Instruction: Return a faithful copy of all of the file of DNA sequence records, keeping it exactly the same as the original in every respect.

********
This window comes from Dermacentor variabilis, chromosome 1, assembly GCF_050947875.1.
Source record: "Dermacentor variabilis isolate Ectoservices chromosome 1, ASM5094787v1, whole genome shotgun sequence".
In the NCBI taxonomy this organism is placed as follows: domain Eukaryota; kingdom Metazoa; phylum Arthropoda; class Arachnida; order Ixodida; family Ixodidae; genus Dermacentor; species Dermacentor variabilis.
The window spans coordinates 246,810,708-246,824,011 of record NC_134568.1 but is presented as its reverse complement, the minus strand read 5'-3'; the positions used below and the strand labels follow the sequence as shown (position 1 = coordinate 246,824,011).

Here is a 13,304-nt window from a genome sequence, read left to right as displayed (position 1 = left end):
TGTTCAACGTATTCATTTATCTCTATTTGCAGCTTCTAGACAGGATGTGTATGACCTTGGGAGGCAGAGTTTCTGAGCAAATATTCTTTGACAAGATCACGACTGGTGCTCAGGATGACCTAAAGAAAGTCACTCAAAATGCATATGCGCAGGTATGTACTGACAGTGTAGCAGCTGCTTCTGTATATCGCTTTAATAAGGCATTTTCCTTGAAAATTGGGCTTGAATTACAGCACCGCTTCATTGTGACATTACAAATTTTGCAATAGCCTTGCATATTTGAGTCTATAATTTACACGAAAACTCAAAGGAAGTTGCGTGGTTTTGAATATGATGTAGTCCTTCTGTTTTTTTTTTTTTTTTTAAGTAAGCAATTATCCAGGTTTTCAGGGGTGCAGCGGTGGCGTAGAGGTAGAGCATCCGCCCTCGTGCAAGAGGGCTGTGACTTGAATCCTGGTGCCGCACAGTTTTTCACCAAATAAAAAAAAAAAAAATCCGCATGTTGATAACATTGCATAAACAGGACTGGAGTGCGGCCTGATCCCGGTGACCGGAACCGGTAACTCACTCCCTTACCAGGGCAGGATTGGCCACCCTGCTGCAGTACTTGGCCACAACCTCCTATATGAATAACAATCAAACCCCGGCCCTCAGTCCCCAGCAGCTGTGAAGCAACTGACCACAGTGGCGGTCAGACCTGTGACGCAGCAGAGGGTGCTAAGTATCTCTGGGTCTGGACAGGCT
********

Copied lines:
This window comes from Dermacentor variabilis, chromosome 1, assembly GCF_050947875.1.
Source record: "Dermacentor variabilis isolate Ectoservices chromosome 1, ASM5094787v1, whole genome shotgun sequence".
In the NCBI taxonomy this organism is placed as follows: domain Eukaryota; kingdom Metazoa; phylum Arthropoda; class Arachnida; order Ixodida; family Ixodidae; genus Dermacentor; species Dermacentor variabilis.
The window spans coordinates 246,810,708-246,824,011 of record NC_134568.1 but is presented as its reverse complement, the minus strand read 5'-3'; the positions used below and the strand labels follow the sequence as shown (position 1 = coordinate 246,824,011).

Here is a 13,304-nt window from a genome sequence, read left to right as displayed (position 1 = left end):
TGTTCAACGTATTCATTTATCTCTATTTGCAGCTTCTAGACAGGATGTGTATGACCTTGGGAGGCAGAGTTTCTGAGCAAATATTCTTTGACAAGATCACGACTGGTGCTCAGGATGACCTAAAGAAAGTCACTCAAAATGCATATGCGCAGGTATGTACTGACAGTGTAGCAGCTGCTTCTGTATATCGCTTTAATAAGGCATTTTCCTTGAAAATTGGGCTTGAATTACAGCACCGCTTCATTGTGACATTACAAATTTTGCAATAGCCTTGCATATTTGAGTCTATAATTTACACGAAAACTCAAAGGAAGTTGCGTGGTTTTGAATATGATGTAGTCCTTCTGTTTTTTTTTTTTTTTTTAAGTAAGCAATTATCCAGGTTTTCAGGGGTGCAGCGGTGGCGTAGAGGTAGAGCATCCGCCCTCGTGCAAGAGGGCTGTGACTTGAATCCTGGTGCCGCACAGTTTTTCACCAAATAAAAAAAAAAAAAATCCGCATGTTGATAACATTGCATAAACAGGACTGGAGTGCGGCCTGATCCCGGTGACCGGAACCGGTAACTCACTCCCTTACCAGGGCAGGATTGGCCACCCTGCTGCAGTACTTGGCCACAACCTCCTATATGAATAACAATCAAACCCCGGCCCTCAGTCCCCAGCAGCTGTGAAGCAACTGACCACAGTGGCGGTCAGACCTGTGACGCAGCAGAGGGTGCTAAGTATCTCTGGGTCTGGACAGGCT